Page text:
The Defense Department needs to adjudicate comments and Congress needs to review the final rule on how contractors protect information before the standard takes effect.
One frequent question we continue to receive is simple: When will the Cybersecurity Maturity Model Certification rule become final?
The short answer is we don’t really know. Many informed observers we speak to are pointing to the first quarter of calendar year 2025. But there is a lot for industry and government alike to do between now and then.
Once finalized, CMMC will govern how contractors certify how they protect controlled unclassified information on their networks. The rule will require contractors to go through a third-party certification process.
As every CMMC observer and practitioner says, do not wait for the final rule. Preparations should already be ongoing, otherwise you risk falling behind competitors and not being ready when CMMC starts showing up as a requirement in contracts.
Several steps are ahead before the rule becomes final.
The draft rule was released Dec. 26 and the comment period runs through Feb. 26. That’s the current step and according to comments at the Cyber AB town hall on Jan 30, there is a possibility that the comment period could be extended.
It is wise to assume there will be no extension.
Once the comment period is finished, the Defense Department will need to respond to the comments in some form. That represents the adjudication period.
The rule also has to go back to the White House's Office of Information and Regulatory Affairs for another review. Cyber AB CEO Matt Travis said no one knows for sure how long that review will take.
A second proposed rule will be coming in March when the Title 48 rule for CMMC is released.
The Title 48 rule will describe how procurement and acquisition processes will enforce the CMMC requirement. There will be a 30-day or-60-day comment period for that rule. The Title 48 rule is expected to be much shorter than the proposed CMMC rule released in December.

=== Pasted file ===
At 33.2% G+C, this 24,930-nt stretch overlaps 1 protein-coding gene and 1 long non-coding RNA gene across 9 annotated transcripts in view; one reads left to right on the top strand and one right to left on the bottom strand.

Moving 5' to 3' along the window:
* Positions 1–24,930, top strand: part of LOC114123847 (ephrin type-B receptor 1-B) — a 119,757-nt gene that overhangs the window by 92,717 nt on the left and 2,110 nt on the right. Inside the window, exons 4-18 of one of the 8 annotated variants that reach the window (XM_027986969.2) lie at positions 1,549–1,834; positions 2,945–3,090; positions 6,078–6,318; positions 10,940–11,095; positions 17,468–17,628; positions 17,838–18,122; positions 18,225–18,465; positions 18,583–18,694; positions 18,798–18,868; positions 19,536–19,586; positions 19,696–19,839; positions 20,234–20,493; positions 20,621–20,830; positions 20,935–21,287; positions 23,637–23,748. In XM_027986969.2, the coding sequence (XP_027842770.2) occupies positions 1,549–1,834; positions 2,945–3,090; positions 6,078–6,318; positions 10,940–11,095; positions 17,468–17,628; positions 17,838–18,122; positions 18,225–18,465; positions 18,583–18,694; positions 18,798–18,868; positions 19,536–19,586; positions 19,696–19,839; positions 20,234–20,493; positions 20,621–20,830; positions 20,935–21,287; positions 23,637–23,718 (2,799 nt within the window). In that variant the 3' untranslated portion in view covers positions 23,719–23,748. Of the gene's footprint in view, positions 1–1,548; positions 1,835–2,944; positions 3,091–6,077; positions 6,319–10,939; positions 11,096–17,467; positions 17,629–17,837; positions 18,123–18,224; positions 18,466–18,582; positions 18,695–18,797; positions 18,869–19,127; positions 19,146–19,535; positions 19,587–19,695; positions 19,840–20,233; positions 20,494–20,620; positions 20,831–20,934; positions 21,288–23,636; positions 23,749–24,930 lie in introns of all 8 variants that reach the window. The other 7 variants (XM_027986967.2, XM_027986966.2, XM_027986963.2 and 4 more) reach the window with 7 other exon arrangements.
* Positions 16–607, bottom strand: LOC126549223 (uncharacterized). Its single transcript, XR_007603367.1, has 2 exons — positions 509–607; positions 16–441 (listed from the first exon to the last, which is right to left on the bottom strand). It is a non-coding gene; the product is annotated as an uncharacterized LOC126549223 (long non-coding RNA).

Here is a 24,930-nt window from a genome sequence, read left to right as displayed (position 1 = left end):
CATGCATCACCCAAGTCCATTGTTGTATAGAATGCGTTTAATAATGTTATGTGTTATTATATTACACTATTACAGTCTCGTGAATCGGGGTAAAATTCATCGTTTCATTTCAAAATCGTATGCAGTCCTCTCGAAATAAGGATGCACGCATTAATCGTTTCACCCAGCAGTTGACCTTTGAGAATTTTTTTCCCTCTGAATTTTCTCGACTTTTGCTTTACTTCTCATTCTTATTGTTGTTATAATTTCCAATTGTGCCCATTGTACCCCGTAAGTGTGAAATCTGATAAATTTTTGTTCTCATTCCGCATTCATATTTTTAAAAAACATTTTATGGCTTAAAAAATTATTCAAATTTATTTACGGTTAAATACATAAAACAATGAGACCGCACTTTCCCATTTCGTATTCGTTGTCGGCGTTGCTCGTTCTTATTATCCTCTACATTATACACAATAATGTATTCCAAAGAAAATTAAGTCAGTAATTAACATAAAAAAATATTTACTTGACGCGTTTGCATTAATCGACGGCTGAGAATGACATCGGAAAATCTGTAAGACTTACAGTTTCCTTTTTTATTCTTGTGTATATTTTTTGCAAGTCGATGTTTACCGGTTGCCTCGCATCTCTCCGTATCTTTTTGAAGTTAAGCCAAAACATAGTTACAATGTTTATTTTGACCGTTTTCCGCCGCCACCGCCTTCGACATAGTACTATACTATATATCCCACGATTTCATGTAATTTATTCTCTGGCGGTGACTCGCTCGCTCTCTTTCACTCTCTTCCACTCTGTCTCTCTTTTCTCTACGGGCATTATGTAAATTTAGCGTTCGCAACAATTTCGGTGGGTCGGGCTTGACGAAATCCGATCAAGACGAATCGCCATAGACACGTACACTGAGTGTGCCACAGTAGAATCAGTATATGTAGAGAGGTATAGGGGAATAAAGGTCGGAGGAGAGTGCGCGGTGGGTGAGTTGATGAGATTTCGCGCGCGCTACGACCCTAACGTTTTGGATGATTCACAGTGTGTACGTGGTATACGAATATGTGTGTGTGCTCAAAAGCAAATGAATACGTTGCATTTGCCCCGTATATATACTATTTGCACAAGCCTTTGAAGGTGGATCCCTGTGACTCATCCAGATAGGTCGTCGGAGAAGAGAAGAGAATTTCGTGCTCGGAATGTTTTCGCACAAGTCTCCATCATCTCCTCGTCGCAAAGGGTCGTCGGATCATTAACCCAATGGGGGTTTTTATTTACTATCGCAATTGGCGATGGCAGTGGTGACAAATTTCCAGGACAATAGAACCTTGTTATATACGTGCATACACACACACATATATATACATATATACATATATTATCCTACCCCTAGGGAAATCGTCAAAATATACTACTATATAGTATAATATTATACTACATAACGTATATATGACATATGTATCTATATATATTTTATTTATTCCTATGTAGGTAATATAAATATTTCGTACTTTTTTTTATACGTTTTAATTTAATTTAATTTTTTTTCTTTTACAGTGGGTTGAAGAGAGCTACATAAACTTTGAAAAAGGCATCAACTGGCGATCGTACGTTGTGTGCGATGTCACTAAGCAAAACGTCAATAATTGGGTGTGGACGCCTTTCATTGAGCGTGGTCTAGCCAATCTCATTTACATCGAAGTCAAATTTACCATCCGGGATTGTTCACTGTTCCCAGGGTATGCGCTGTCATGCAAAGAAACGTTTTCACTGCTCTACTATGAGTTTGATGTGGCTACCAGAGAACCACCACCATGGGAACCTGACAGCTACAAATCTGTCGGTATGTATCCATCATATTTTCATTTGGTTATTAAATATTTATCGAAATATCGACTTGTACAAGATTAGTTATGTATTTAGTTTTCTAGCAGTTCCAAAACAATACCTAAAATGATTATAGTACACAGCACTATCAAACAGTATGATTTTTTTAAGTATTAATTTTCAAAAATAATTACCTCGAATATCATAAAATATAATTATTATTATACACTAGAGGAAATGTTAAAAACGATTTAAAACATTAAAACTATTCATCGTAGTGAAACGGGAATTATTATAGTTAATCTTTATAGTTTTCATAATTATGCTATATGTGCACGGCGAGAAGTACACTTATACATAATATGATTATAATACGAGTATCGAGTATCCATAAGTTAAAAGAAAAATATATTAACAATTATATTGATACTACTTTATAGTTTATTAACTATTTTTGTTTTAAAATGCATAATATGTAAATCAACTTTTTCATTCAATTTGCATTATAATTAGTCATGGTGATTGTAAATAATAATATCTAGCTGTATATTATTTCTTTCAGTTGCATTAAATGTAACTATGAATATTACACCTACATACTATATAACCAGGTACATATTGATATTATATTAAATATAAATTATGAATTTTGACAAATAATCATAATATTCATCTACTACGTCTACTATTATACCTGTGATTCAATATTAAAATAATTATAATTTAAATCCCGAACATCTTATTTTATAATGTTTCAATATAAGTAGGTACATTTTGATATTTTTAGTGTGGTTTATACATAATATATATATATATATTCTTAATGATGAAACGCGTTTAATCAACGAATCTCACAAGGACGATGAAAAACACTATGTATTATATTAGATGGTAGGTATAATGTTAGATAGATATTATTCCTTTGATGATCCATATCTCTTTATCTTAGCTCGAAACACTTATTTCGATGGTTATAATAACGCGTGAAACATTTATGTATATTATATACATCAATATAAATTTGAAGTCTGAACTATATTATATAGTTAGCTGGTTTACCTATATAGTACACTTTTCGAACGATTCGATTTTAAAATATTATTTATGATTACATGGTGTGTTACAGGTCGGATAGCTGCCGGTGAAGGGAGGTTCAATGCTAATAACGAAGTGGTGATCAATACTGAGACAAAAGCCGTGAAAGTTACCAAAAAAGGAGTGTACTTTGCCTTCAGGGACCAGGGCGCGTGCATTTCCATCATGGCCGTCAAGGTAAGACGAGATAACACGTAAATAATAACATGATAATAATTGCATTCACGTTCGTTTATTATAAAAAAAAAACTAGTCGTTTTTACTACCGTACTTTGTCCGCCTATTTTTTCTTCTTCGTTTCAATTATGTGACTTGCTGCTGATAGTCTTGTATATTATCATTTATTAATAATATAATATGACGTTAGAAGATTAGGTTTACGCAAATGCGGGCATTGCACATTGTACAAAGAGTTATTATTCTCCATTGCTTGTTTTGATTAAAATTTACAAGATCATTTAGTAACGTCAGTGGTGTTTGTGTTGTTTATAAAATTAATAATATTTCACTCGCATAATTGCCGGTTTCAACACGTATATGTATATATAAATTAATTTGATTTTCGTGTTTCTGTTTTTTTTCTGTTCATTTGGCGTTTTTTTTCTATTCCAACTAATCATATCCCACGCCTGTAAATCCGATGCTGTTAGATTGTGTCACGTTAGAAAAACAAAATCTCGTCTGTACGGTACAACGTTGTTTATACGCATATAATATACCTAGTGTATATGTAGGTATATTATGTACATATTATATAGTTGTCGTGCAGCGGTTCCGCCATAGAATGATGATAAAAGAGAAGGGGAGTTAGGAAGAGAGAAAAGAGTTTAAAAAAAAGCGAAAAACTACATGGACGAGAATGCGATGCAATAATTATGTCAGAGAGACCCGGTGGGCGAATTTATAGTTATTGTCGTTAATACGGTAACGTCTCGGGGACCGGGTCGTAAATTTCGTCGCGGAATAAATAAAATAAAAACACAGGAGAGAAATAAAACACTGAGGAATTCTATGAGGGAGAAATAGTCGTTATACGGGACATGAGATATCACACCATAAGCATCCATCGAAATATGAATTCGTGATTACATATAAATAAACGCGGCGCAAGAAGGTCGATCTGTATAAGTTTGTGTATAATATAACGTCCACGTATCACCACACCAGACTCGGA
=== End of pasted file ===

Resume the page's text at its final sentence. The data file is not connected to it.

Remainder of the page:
Once DOD works through all the comments and OIRA finishes their review, the rule goes Capitol Hill to meet Congressional Review Act requirements. The rule also goes to the House, Senate and Government Accountability Office.
Congress can stop a rule from moving forward by passing a joint resolution of disapproval, which would then be signed by the president.
That is very unlikely to happen with CMMC, but 2024 being an election year creates a pressure point.
The Congressional Review Act gives Congress 60 days to act. But because this is an election year, a new Congress will be seated in January. The 60-day review period cannot straddle two sessions of Congress.
If DOD wants CMMC become effective in early 2025, then the rule has to get to Congress by mid-October in order for it to be 60 days before this congressional session ends.
If DOD can’t meet that deadline, then the rule goes to the next session of Congress when it begins in January. A new 60-day clock starts then, which would push the effective date of CMMC to sometime in March.
All of that is to say, no one can really answer the question of when CMMC becomes effective with much precision. It should be somewhere between early January and late March.
Once CMMC is effective, DOD will start its implementation plan. By Oct. 1 in 2026, CMMC will be required on all defense contracts. That’s a date everyone should feel confident in.
But clearly, there is a lot of work for everyone to do and not much time to do it.